Maura Denman

NEW Covid 19 Update 3/13

After we released our Covid19 Update for the Nature Discovery Center last night, we became aware that HISD was cancelling their Spring Break Camp programs next week and suspending classes through March 30.

The WHO and CDC have indicated that community-wide measures to increase social distancing will be a key element in the fight against the spread of this pandemic and in the protection of our healthcare systems. Closing schools and cancelling programs and events where people are gathered in close proximity is now a priority.

Out of an abundance of caution, and in keeping with our policy of following HISD closure schedules in times of emergency, we have decided to cancel the Spring Break Camps we had scheduled for March 16 – 20. Center staff will be contacting program participants regarding refunds today.

The Center itself will remain open to the public during our normal operating hours of 12 to 5:30 Monday – Friday and 10 – 5:30 on Saturday and Sunday.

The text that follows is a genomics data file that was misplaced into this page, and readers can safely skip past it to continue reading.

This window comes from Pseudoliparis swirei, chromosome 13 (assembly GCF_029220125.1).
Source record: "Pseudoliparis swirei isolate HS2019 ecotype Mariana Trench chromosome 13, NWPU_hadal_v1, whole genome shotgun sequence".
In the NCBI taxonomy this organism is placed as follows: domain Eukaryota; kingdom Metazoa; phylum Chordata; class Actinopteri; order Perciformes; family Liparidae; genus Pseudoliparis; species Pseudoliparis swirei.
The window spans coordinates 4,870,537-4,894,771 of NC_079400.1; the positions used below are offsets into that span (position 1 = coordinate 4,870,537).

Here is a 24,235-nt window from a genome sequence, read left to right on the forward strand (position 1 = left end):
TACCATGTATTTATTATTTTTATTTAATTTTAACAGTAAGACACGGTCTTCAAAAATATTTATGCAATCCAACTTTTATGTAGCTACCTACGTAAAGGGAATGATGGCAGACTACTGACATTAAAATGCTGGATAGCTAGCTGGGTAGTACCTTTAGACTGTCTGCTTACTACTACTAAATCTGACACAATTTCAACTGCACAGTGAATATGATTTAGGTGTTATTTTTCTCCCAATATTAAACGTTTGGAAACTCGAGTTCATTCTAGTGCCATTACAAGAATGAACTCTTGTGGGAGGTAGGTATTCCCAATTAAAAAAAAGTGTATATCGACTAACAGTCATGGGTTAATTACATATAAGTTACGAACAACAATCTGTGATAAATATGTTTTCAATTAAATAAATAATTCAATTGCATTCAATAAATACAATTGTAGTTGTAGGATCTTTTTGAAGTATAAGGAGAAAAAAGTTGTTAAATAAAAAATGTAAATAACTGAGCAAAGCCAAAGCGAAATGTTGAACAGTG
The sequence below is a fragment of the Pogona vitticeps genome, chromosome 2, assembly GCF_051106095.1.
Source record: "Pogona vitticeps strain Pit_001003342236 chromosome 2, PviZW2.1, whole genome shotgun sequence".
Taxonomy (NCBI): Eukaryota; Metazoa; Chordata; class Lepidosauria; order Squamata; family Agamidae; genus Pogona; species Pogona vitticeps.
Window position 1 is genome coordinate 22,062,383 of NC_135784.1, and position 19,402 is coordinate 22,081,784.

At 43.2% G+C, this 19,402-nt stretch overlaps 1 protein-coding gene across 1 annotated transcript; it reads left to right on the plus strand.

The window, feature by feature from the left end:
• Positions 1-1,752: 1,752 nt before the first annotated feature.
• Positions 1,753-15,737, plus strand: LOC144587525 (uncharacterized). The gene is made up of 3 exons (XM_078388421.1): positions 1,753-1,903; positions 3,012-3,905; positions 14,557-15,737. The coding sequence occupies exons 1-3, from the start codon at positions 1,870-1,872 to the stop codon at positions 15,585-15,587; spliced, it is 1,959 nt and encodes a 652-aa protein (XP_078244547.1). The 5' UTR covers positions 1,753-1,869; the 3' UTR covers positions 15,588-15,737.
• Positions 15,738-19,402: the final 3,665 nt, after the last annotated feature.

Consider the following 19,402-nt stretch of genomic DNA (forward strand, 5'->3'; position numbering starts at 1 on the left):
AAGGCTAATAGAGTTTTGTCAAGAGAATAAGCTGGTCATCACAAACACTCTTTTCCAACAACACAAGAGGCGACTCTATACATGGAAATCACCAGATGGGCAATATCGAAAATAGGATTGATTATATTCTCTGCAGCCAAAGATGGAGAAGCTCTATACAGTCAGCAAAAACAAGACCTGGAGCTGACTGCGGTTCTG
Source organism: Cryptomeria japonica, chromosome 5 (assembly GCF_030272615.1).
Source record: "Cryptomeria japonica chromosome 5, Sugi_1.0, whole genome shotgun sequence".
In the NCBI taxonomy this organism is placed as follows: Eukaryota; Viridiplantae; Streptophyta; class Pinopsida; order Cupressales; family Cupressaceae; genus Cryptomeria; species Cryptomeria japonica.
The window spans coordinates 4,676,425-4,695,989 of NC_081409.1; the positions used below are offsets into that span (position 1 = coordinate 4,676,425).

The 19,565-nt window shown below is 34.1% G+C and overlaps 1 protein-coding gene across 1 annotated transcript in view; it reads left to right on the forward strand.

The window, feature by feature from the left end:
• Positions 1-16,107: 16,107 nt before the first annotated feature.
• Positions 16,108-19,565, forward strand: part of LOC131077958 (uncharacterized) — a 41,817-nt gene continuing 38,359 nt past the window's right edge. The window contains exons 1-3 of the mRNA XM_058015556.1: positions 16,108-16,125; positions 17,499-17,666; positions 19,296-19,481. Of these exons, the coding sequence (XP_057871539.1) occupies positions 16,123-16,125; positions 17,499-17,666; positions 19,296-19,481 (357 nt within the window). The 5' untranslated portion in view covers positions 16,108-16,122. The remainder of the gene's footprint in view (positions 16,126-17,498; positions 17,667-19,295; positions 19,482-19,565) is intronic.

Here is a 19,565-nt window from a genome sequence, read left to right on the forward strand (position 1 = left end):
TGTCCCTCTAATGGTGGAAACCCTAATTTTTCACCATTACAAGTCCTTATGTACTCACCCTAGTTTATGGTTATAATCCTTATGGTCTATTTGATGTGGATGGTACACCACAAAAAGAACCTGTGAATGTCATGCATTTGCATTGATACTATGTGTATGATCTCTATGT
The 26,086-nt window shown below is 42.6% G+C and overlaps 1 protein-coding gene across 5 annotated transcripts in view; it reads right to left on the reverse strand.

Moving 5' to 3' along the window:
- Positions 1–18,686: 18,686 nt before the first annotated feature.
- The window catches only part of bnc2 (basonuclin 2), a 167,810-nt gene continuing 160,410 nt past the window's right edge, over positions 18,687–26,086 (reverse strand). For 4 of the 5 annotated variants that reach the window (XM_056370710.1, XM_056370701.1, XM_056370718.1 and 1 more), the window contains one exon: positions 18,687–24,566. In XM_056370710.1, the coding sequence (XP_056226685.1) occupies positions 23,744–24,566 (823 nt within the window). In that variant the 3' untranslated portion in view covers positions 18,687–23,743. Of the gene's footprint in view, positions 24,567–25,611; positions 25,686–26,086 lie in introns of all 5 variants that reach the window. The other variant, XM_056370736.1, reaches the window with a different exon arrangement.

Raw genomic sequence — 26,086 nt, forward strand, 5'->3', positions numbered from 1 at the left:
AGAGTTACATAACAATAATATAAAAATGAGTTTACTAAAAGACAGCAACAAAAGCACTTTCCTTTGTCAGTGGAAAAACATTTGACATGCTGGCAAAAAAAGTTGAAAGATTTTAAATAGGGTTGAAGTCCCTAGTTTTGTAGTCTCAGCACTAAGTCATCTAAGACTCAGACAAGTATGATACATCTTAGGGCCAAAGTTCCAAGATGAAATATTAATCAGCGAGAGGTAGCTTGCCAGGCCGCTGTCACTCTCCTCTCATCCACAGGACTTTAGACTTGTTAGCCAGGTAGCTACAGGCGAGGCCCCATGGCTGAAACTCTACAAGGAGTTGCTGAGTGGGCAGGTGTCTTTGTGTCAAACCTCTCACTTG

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From our earlier statement:

For visitors’ health and safety, we have increased the frequency with which we disinfect surfaces throughout the building. Please assist us in this endeavor with thorough hand washing. Hand Soap and Hand Sanitizer are readily available.

In addition, we respectfully request that visitors be courteous to other guests and delay their visit to the Center and participation in Center programs if they or their children are experiencing possible illness, or if they have recently traveled overseas.

Thanks to all of you for helping us keep the Center clean and safe for all visitors.

We encourage you to enjoy the great outdoors during this time, as nature is always good for our health!

Be well! And, we look forward to seeing you soon!

~ NDC Staff

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Covid-19 Update from the Center

The Nature Discovery Center staff recognize the importance of our community’s health and safety.

During this time, we are following recommendations by the CDC and WHO. Our Center also follows the schedule and recommendations of HISD and the City of Bellaire. We are currently following the HISD recommendation of cancelling large gatherings only. We are still holding our regularly scheduled programs, and the center is still open to the public at this time. We will update our site and social media with any changes as the local public health strategy evolves.